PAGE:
Any effective ways to inprove modelling skill?

Title asks it all, are there any effective ways to improve your modelling skill besides the usual practice, practice, practice?

Do you really expect an answer :wink: ?

Stefano

Use Blender for a start. It teaches a better modelling workflow than any other 3D software I’ve seen. Especially with its heavy use of poly/subd over NURBs. Try to avoid using NURBs - even for curves, I recommend beziers.

One thing that is very handy to get the hang of is to model using quads instead of triangles. Try to make every face of every model a quad - this increases your skills in judging animation flow-lines. It also makes your models move in a smoother and more realistic way and makes it easier to do UV projection.

Follow through the manual from blender.org and you will get some good ideas as to how you can use all of Blender’s features.

As you say, practise is the best thing you can do. However, don’t spend ages making silly, useless models. Try to work on challenging projects. It’s only when you realise that you don’t know how to do something that you start learning. That’s where Elysiun is really useful when you get stuck.

Take a closer look at the world around for references… if you can take pictures, better. And use them in your 3D view for precision.

yeah, good tutorials. also the ones written for other software will help. have a look at CGtalk.com - it’s kinda frustrating to see what ppl make there, but it’s also extremely challenging. again, don’t get distracted by the fact that this and that was done using maya, XSI or others - at least for modelling, blender can take that challange any time. (except with nurbs, i admit it)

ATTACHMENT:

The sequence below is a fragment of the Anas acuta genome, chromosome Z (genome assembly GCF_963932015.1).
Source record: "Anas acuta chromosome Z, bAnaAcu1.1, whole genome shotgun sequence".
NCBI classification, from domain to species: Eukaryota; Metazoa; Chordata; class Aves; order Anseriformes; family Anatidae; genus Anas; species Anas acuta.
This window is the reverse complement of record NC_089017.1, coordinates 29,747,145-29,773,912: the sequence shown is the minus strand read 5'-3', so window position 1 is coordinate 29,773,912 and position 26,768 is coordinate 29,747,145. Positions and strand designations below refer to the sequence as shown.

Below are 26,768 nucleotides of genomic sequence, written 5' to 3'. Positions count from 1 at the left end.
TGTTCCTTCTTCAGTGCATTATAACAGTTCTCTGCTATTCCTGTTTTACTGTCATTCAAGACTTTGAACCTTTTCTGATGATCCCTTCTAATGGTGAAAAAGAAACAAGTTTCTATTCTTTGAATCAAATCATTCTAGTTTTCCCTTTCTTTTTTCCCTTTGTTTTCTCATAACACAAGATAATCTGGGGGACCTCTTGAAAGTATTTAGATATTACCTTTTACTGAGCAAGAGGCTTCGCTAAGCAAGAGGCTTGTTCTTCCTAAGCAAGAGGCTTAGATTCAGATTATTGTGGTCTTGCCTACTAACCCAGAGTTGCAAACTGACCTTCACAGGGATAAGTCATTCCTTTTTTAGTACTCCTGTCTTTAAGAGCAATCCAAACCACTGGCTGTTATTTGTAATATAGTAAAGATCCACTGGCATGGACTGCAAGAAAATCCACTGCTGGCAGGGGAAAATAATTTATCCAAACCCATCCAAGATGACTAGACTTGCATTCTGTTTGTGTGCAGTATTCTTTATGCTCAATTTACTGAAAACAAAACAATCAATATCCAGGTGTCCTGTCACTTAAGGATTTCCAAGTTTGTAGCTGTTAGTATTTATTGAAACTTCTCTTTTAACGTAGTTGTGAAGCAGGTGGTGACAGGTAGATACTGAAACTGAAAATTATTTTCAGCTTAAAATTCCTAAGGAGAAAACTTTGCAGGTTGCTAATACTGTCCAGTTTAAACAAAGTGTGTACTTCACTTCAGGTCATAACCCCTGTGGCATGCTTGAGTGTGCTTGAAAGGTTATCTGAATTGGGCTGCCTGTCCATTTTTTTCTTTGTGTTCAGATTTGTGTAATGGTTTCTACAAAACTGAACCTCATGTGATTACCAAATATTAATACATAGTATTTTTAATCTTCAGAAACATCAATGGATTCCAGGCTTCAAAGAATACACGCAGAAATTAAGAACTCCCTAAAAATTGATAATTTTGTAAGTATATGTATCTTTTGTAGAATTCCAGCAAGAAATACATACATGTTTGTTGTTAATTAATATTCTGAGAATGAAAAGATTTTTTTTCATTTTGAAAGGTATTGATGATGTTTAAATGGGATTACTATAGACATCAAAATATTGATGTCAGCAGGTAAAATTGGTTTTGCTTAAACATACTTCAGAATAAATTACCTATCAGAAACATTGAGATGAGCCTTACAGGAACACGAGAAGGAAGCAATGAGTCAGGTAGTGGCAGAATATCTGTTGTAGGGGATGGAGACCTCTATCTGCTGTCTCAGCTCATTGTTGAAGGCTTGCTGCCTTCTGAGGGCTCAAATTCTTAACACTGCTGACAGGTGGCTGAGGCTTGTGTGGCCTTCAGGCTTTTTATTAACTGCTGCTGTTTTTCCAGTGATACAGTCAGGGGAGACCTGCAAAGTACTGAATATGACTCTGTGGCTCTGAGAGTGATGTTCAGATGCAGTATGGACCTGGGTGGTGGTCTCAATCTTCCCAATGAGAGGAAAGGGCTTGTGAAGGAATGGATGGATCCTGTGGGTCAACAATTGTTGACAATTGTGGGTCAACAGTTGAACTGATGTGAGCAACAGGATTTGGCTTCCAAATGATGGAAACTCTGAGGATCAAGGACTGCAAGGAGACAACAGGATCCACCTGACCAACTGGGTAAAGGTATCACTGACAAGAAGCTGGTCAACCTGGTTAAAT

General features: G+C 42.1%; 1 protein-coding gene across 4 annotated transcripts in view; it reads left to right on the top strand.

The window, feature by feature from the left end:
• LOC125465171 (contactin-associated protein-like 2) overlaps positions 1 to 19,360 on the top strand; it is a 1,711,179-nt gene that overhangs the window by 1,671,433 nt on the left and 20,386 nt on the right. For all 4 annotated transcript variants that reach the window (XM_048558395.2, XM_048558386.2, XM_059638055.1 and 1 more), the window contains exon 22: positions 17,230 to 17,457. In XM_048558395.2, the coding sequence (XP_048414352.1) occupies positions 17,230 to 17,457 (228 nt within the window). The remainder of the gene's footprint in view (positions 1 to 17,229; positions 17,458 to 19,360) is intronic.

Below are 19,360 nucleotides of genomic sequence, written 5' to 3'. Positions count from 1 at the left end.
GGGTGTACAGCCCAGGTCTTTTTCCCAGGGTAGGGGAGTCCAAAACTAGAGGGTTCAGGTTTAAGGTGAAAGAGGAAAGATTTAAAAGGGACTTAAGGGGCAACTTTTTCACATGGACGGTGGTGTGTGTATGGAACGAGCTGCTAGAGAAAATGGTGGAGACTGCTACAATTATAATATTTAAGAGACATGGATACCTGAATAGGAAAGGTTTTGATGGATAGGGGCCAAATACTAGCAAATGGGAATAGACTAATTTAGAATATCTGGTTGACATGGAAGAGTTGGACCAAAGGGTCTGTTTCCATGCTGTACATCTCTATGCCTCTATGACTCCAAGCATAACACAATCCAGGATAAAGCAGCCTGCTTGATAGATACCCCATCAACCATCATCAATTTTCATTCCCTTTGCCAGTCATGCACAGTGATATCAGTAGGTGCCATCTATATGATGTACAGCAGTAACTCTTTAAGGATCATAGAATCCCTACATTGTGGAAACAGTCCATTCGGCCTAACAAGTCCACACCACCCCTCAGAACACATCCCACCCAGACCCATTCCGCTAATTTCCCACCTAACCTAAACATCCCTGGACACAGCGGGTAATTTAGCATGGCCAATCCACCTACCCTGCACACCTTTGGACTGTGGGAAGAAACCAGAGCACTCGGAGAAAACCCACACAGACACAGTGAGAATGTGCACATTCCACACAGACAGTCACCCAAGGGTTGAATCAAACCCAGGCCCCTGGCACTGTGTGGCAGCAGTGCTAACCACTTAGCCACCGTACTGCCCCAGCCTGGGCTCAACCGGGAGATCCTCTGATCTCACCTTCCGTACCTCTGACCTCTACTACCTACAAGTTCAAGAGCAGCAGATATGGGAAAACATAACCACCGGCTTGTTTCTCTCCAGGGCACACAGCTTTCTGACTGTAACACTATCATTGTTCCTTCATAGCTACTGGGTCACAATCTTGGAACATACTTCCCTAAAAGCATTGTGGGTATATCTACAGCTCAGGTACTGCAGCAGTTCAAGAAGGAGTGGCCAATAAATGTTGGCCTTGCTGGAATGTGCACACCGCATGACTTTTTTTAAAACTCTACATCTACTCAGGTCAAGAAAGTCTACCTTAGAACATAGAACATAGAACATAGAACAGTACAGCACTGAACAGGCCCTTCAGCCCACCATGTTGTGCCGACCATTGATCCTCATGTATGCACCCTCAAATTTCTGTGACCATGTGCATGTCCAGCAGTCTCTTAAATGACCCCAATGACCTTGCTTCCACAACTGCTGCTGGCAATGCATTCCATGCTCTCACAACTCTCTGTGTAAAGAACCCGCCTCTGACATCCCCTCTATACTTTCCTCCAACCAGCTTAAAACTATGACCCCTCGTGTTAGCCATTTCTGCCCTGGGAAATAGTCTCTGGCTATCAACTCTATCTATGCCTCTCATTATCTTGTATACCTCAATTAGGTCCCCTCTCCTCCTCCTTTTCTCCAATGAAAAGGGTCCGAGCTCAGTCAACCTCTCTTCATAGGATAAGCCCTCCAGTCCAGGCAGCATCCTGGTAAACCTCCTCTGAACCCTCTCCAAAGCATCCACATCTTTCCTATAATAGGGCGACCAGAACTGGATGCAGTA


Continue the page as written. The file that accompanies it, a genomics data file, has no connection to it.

good luck

Use Blender for a start. It teaches a better modelling workflow than any other 3D software I’ve seen. Especially with its heavy use of poly/subd over NURBs. Try to avoid using NURBs - even for curves, I recommend beziers.

One thing that is very handy to get the hang of is to model using quads instead of triangles. Try to make every face of every model a quad - this increases your skills in judging animation flow-lines. It also makes your models move in a smoother and more realistic way and makes it easier to do UV projection.

Follow through the manual from blender.org and you will get some good ideas as to how you can use all of Blender’s features.

As you say, practise is the best thing you can do. However, don’t spend ages making silly, useless models. Try to work on challenging projects. It’s only when you realise that you don’t know how to do something that you start learning. That’s where Elysiun is really useful when you get stuck.[/quote]

There’s the kind of answer I was looking for. Thanks for the all the advice.

Okay. You asked a question that you may not like the answer to. I have never met a good 3d artist (and by good I mean a professional that makes a living doing it) that does not know how to draw. Simple as that. Learn to draw. The same principles apply . If you want to get an even better perspective…play with some clay.
:smiley:

I can draw what I see pretty well except people partly because of the shadows I’m thinking…gotta work on that :-? .

–Dmitriy

when I first began to model, I would have no eye for detail. Once I started noticeing and adding these details in (instead of “this amorphous blob represents a car, and that pile of cones and cylinders is supposed to be a tree, this oval is a rock, now lets add a gingerbread man,” take time out to notice things. I just recently noticed that collarbones go upwards as they go out, for example! (OK, everyone is laughing at me now.) I remember realizing my hexagonal pencil was wrong because the intersection I had on the sharpened edge was flat, not the curved one in reality. Of course, if you can draw well, you should be able to notice these details anyways probably :wink: